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Observations from the biggest moment in Sounders' MLS history

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Zach Scott is awesome and so are Marco Pappa and Obafemi Martins.

Mike Russell/Sounder at Heart

Throughout their six years of MLS existence, the Seattle Sounders have had no shortage of big moments. Their first-ever game, any of their five U.S. Open Cup finals, even some of those Cascadia Cup matches or playoff games. Those all make the list. But for my money, playing for the Supporters' Shield in front of nearly 60,000 fans when it's winner-take-all and a national TV audience? It was bigger than all the rest.

And while the Sounders didn't play their best-ever game -- not by any stretch -- they still rose to the occasion. Their defense was stellar, their offense was opportunistic and they never seemed to succumb to any of the pressure that was supposedly "all on them."

Here are some the key takeaways from the Sounders' first-ever MLS trophy.

Zach Scott is fine, so let's stop worrying about him

Much has been made over the Sounders' need to upgrade at center back. I've said it. You've said. National pundits have said it. In quiet dark rooms when no one is recording anything, I guarantee the Sounders front office has said it. Zach Scott is not the kind of player who's supposed to play a key role on a championship defense.

But the Sounders have now won two trophies with him back there and there's no reason they can't win a third.

No, Scott isn't flashy, he's not going to wow you, and it always seems like he's about to commit a tackle that will get him red-carded. He is what he is, though, and that's been more than enough so far.

And what Scott is is a solid defender, who can win headers all day, isn't afraid to go into a hard tackle and is an entirely predictable partner for Chad Marshall. For a player who relies on positioning as much as Marshall, that predictability is huge. Against the Galaxy, Scott was never not where he was supposed to be and the Galaxy only had a couple good looks all game. The Sounders can probably upgrade over the offseason, but we should stop worrying about that position for the playoffs.

Marco Pappa is a difference maker

We all had high expectations for Marco Pappa when the Sounders took him through the Allocation Order and during preseason he was absolutely fantastic. But it didn't take long to figure out why Fire fans had mixed feelings about losing him or why he never got off the bench in Holland: He tended to hold onto the ball too long, was prone to ill-advised passes and wasn't very good about tracking back on defense.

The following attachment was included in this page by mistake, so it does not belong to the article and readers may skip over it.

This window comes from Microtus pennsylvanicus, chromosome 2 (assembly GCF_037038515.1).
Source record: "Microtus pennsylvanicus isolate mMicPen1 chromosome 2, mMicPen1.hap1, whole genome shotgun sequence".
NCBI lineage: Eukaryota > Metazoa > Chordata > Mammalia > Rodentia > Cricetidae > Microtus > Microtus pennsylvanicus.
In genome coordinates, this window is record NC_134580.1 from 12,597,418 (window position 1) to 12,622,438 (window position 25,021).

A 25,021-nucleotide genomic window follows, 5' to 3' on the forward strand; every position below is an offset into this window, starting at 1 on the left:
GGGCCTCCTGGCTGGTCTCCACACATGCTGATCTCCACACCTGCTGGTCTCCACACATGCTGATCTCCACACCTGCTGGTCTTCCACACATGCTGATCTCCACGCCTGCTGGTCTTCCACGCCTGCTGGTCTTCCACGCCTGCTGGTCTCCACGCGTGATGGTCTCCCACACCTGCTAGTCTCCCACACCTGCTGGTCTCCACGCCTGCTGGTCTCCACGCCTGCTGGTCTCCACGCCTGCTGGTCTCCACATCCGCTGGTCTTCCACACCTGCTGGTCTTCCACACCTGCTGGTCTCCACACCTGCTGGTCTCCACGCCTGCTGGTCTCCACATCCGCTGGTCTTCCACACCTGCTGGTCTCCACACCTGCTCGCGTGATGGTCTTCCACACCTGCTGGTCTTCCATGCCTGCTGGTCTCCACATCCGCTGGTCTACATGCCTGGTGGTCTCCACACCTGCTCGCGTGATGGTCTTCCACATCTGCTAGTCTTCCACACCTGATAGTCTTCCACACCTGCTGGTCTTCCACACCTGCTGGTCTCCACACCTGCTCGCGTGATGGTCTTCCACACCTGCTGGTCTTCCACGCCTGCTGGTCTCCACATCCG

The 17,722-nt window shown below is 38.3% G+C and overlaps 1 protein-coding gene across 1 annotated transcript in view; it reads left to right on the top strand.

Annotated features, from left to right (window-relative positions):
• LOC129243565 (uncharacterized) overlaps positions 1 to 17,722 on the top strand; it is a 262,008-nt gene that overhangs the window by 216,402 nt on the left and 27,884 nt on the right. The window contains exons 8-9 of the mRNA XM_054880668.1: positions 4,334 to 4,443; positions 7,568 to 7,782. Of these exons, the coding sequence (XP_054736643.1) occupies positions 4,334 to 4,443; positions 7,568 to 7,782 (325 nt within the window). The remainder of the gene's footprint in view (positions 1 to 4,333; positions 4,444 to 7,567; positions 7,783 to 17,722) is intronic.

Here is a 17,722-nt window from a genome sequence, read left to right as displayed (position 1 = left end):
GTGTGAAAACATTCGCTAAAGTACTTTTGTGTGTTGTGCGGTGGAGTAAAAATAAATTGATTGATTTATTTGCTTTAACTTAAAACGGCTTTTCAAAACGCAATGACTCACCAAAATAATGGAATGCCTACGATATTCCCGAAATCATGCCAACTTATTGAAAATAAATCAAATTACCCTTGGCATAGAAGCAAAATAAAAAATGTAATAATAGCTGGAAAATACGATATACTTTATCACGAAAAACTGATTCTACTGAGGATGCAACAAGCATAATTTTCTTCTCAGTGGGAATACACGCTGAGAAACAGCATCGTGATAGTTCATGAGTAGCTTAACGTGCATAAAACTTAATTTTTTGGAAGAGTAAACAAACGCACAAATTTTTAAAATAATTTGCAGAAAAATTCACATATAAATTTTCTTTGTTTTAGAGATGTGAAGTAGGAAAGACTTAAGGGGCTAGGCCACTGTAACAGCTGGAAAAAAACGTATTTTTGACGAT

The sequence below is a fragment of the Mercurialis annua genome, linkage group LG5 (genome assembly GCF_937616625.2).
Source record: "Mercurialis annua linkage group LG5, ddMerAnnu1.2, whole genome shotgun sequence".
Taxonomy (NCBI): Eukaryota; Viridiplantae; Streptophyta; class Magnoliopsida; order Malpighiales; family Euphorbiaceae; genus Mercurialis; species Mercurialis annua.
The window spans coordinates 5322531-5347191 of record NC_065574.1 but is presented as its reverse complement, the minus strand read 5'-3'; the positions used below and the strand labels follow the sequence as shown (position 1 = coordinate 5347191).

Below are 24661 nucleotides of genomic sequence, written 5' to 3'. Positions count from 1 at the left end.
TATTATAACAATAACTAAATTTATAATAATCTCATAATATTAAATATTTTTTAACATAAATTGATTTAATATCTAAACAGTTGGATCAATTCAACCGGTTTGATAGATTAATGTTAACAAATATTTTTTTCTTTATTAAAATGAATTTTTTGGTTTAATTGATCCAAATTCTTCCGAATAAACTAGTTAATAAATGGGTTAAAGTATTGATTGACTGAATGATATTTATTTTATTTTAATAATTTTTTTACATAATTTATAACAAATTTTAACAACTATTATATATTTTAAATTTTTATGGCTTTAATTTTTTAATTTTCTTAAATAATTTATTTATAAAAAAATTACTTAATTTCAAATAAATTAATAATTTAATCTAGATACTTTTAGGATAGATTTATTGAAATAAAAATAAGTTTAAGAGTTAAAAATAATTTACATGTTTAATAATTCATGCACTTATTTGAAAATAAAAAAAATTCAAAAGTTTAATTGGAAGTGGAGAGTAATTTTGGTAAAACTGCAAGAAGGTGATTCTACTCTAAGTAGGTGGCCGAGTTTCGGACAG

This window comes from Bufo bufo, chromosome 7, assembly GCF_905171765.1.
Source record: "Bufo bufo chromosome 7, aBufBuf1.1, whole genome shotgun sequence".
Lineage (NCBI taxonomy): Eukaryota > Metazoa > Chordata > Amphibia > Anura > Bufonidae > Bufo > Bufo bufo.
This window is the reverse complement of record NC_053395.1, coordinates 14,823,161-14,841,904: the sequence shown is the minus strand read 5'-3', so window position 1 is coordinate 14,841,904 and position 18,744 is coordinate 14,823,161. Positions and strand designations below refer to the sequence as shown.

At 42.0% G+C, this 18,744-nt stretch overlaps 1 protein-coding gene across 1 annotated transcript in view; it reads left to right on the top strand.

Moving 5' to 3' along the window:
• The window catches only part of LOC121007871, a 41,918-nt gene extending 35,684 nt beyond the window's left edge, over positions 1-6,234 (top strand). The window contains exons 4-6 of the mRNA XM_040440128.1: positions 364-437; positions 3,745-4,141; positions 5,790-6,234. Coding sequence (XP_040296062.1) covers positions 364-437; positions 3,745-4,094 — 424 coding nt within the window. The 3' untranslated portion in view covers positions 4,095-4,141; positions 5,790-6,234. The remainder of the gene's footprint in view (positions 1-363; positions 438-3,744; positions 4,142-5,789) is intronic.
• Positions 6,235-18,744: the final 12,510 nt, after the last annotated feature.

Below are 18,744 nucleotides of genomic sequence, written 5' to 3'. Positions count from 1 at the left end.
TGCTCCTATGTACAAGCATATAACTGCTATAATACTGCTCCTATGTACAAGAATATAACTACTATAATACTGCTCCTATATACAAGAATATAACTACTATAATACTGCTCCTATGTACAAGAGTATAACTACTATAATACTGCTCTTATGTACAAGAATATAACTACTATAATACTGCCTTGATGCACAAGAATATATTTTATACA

The player we saw down the stretch, though, was very different. Pappa's passes were crisp and clean, he moved into space, he even defended. And he did all this while keeping his creative side.

His second goal was a perfect example of the kind of player he's become.

That Sigi Schmid chose to bring Pappa off the bench in these games was not entirely surprising -- Neagle and Evans are probably better two-way players -- but Pappa was always going to play a significant role in these games. That he ended up completely changing both games shows just how deep this team is and he is a major reason the Sounders have these two trophies under their belts.

Obafemi Martins is the league MVP

The idea that any two games can be the deciding factor in a year-long award like the MLS MVP is a bit ridiculous on its face. But considering the stakes for this two-game set, as well as how close Robbie Keane and Obafemi Martins were in the race, it kinda made sense here.

If this was how voters really were making their choice, you have to say Obafemi Martins is the favorite. Not only did he lead the Sounders to the best record in MLS this season, but he picked up three assists in these two games, none of which were remotely cheap. Meanwhile, Keane had just one shot in the first game and didn't even bother to suit up for the finale.

Martins finishes the season with 17 goals and 13 assists, not quite as impressive as Keane's 19 and 14, but that's still an awful lot. In the entire history of MLS, there are only 11 players to combine for 30 goals and assists in one season and Martins is one of just three players to do it since Diego Serna pulled it off in 2001.

That Martins was so good down the stretch -- he had nine goals and seven assists over the Sounders' final 12 -- really cinches it for me. Martins was a difference-maker whenever he took the field and often only needed a couple dangerous touches to make a difference, as was the case on Saturday. That he's apparently poised to receive a contract extension only seems fair, as it's hard to imagine where the Sounders would be without him.